Kenya is revising the country’s mining policy to lure more investment.
According to estimates, Kenya’s mining sector has the potential to contribute about 6.4 per cent to the country’s gross domestic product (GDP).
Chief Executive of Kenya’s Chamber of Mines Steven Mwakesi has hailed the current administration for prioritising the sector.
“One thing that has been progressive is the institution of mining bill that seeks to replace the 70 year legislation enacted in 1940,” Mwakesi told CNBC Africa.
He also said Uhuru Kenyatta’s administration created a ministry dedicated to mining which was a positive move. He added this has led to the creation of a policy on mining and minerals.
“That policy has come to the cabinet level and will have to be ratified by parliament so we have a comprehensive policy on mining and minerals. We are at the final stage of approval by parliament and presidential ascent,” said Mwakesi.
“What the bill has done is making what was very archaic licensing and management structure within the sector become more robust, more modest and accommodates new facets in financing in the extractive sector.”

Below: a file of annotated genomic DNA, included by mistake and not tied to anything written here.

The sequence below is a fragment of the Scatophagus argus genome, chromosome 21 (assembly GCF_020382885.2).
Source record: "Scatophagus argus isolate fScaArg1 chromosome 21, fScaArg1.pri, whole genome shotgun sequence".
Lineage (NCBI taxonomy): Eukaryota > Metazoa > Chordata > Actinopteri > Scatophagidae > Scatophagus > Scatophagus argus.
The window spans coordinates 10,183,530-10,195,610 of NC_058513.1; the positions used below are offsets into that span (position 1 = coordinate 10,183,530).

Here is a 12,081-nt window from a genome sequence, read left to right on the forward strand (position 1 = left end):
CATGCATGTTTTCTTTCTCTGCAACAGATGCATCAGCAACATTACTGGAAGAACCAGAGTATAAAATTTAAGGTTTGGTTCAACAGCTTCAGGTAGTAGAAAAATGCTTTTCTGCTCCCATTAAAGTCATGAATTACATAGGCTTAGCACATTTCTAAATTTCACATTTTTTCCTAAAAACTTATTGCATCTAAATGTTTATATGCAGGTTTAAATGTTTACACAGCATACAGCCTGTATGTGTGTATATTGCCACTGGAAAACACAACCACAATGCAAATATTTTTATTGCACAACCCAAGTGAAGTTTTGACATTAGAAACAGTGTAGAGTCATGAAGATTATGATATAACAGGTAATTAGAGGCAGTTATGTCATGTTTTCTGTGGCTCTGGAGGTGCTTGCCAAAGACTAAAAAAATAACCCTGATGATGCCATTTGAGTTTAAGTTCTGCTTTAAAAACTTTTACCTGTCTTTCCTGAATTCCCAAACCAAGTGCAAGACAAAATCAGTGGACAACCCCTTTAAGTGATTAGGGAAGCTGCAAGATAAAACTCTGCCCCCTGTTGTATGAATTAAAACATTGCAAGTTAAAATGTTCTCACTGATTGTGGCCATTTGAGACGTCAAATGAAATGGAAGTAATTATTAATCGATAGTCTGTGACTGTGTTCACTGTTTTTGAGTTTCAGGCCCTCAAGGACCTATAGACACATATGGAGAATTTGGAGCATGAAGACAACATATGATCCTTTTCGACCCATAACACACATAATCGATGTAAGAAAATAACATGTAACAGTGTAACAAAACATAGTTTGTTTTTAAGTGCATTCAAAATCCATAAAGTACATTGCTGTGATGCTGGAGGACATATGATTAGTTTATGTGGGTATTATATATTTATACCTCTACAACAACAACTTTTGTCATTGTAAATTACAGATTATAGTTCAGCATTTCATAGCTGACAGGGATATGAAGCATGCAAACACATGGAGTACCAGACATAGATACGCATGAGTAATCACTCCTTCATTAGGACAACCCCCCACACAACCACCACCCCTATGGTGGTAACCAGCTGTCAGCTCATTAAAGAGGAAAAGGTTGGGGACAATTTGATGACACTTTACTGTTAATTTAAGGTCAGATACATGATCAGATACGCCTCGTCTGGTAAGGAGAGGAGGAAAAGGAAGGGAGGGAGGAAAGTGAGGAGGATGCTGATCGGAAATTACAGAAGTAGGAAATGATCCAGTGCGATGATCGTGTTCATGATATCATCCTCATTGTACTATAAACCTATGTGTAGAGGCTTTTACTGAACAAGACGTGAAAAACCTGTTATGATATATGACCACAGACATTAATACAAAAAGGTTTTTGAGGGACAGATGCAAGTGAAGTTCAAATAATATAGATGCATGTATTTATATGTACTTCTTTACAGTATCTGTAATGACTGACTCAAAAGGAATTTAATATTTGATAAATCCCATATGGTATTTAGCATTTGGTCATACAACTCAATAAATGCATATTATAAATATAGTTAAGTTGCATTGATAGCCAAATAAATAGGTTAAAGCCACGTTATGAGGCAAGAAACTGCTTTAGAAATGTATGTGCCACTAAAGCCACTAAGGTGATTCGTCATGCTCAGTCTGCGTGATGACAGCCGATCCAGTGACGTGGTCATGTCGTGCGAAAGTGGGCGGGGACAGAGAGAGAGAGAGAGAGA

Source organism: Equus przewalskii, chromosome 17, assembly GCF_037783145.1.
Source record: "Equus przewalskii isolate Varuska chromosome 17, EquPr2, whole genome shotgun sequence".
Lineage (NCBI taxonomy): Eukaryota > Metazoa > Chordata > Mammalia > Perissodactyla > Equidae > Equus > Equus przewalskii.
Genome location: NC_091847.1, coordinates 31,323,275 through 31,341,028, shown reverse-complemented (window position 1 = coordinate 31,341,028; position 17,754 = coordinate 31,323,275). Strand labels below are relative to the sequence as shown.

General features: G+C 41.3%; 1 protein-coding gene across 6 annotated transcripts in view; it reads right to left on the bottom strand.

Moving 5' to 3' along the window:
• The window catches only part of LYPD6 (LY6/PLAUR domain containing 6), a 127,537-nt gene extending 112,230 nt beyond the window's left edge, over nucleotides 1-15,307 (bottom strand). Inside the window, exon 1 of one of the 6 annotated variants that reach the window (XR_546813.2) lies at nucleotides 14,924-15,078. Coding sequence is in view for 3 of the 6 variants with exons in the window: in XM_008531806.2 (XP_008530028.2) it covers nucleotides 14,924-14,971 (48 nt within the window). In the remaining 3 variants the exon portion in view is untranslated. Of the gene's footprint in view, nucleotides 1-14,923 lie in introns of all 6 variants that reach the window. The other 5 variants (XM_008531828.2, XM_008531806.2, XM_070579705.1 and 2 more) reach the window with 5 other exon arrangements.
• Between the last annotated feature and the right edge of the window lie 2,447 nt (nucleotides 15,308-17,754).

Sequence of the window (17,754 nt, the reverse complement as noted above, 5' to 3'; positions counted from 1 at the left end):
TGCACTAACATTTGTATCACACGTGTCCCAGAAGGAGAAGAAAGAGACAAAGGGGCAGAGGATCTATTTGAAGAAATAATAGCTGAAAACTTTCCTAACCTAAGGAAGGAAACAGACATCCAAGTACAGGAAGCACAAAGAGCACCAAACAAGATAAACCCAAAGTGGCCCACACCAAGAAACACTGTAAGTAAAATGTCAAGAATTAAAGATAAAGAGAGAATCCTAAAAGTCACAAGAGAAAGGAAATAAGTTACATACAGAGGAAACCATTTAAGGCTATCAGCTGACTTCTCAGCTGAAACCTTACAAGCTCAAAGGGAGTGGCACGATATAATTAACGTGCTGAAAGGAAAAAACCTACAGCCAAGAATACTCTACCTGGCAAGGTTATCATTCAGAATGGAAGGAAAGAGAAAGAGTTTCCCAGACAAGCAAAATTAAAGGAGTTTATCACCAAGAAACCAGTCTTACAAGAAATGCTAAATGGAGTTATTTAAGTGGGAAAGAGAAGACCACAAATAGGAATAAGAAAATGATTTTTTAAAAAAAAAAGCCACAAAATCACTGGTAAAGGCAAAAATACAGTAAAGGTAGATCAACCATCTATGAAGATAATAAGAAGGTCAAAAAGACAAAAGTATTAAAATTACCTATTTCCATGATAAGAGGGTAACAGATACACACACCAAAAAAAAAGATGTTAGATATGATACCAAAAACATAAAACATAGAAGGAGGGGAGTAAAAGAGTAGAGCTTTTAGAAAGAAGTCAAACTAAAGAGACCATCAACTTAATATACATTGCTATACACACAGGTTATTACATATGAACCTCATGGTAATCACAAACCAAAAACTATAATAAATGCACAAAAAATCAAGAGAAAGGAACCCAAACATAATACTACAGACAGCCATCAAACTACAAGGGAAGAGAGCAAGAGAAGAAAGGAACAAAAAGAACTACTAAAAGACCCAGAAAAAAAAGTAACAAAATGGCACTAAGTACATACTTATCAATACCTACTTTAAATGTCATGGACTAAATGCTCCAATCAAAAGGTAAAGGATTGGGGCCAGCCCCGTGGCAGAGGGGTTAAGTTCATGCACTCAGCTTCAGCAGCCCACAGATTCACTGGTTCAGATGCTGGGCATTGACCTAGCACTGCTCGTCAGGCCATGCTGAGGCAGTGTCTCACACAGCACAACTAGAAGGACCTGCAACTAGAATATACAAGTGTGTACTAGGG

He also welcomed the new regime on royalty distribution saying communities were set to benefit from the new framework.
Mwakesi said the only framework that existed was on how much royalties companies were expected to pay to the government.
“We are creating a framework where communities will be able to harness the amounts being allocated to them. This new law requires companies to come with community social investment plan. The law makes sure the investment is comprehensive not a public relations stunt,” he said.
“There is a clearly stipulated ratio in which royalties are supposed to split which will see 70 per cent going to the national government, 20 per cent to the county government and 10 per cent put back into the community where mining is taking place.”
Mwakesi said the proposed policy was relevant to players at all levels.
“Now we have the law that can play at all levels, both small scale and large scale and there are different fiscal protections given to anyone who decides to invest in the extractive sector.”